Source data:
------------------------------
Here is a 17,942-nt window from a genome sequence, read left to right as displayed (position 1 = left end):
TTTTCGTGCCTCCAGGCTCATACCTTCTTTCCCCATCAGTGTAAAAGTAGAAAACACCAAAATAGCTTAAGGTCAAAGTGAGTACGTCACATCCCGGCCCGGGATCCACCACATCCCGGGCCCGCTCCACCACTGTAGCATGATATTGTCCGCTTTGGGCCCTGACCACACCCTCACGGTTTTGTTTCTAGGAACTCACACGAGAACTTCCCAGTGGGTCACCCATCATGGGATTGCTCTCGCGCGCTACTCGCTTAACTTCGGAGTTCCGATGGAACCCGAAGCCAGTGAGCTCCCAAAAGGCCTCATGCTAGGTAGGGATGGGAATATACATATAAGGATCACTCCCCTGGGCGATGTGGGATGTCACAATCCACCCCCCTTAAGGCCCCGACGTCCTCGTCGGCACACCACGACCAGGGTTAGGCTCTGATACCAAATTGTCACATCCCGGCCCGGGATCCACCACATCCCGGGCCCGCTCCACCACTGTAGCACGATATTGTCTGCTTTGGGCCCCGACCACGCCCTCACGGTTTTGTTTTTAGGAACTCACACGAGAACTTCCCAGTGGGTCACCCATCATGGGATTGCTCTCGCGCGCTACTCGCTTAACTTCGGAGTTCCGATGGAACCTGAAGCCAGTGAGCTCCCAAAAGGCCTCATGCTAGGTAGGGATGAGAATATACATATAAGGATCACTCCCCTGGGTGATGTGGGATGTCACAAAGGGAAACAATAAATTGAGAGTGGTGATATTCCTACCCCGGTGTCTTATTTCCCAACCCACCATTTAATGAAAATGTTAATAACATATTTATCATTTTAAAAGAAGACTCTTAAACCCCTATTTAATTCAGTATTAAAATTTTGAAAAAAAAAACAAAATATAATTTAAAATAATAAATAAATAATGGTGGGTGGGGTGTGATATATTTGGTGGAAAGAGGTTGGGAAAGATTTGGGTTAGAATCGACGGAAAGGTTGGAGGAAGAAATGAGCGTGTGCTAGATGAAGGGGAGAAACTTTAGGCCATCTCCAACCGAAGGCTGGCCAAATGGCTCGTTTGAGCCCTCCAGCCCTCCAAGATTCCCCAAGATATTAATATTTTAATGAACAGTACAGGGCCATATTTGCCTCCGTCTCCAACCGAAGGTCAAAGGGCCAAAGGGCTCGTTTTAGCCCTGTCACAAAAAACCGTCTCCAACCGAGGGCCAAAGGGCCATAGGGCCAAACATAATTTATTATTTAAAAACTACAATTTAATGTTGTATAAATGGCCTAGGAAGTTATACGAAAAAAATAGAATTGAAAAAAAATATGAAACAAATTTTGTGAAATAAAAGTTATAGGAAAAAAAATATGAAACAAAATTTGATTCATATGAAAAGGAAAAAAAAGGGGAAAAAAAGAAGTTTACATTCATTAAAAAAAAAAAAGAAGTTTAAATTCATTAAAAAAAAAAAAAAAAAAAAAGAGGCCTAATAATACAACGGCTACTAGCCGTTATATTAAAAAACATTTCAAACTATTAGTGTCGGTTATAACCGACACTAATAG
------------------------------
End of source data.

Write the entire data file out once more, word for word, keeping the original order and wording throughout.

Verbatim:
Here is a 17,942-nt window from a genome sequence, read left to right as displayed (position 1 = left end):
TTTTCGTGCCTCCAGGCTCATACCTTCTTTCCCCATCAGTGTAAAAGTAGAAAACACCAAAATAGCTTAAGGTCAAAGTGAGTACGTCACATCCCGGCCCGGGATCCACCACATCCCGGGCCCGCTCCACCACTGTAGCATGATATTGTCCGCTTTGGGCCCTGACCACACCCTCACGGTTTTGTTTCTAGGAACTCACACGAGAACTTCCCAGTGGGTCACCCATCATGGGATTGCTCTCGCGCGCTACTCGCTTAACTTCGGAGTTCCGATGGAACCCGAAGCCAGTGAGCTCCCAAAAGGCCTCATGCTAGGTAGGGATGGGAATATACATATAAGGATCACTCCCCTGGGCGATGTGGGATGTCACAATCCACCCCCCTTAAGGCCCCGACGTCCTCGTCGGCACACCACGACCAGGGTTAGGCTCTGATACCAAATTGTCACATCCCGGCCCGGGATCCACCACATCCCGGGCCCGCTCCACCACTGTAGCACGATATTGTCTGCTTTGGGCCCCGACCACGCCCTCACGGTTTTGTTTTTAGGAACTCACACGAGAACTTCCCAGTGGGTCACCCATCATGGGATTGCTCTCGCGCGCTACTCGCTTAACTTCGGAGTTCCGATGGAACCTGAAGCCAGTGAGCTCCCAAAAGGCCTCATGCTAGGTAGGGATGAGAATATACATATAAGGATCACTCCCCTGGGTGATGTGGGATGTCACAAAGGGAAACAATAAATTGAGAGTGGTGATATTCCTACCCCGGTGTCTTATTTCCCAACCCACCATTTAATGAAAATGTTAATAACATATTTATCATTTTAAAAGAAGACTCTTAAACCCCTATTTAATTCAGTATTAAAATTTTGAAAAAAAAAACAAAATATAATTTAAAATAATAAATAAATAATGGTGGGTGGGGTGTGATATATTTGGTGGAAAGAGGTTGGGAAAGATTTGGGTTAGAATCGACGGAAAGGTTGGAGGAAGAAATGAGCGTGTGCTAGATGAAGGGGAGAAACTTTAGGCCATCTCCAACCGAAGGCTGGCCAAATGGCTCGTTTGAGCCCTCCAGCCCTCCAAGATTCCCCAAGATATTAATATTTTAATGAACAGTACAGGGCCATATTTGCCTCCGTCTCCAACCGAAGGTCAAAGGGCCAAAGGGCTCGTTTTAGCCCTGTCACAAAAAACCGTCTCCAACCGAGGGCCAAAGGGCCATAGGGCCAAACATAATTTATTATTTAAAAACTACAATTTAATGTTGTATAAATGGCCTAGGAAGTTATACGAAAAAAATAGAATTGAAAAAAAATATGAAACAAATTTTGTGAAATAAAAGTTATAGGAAAAAAAATATGAAACAAAATTTGATTCATATGAAAAGGAAAAAAAAGGGGAAAAAAAGAAGTTTACATTCATTAAAAAAAAAAAAGAAGTTTAAATTCATTAAAAAAAAAAAAAAAAAAAAAGAGGCCTAATAATACAACGGCTACTAGCCGTTATATTAAAAAACATTTCAAACTATTAGTGTCGGTTATAACCGACACTAATAG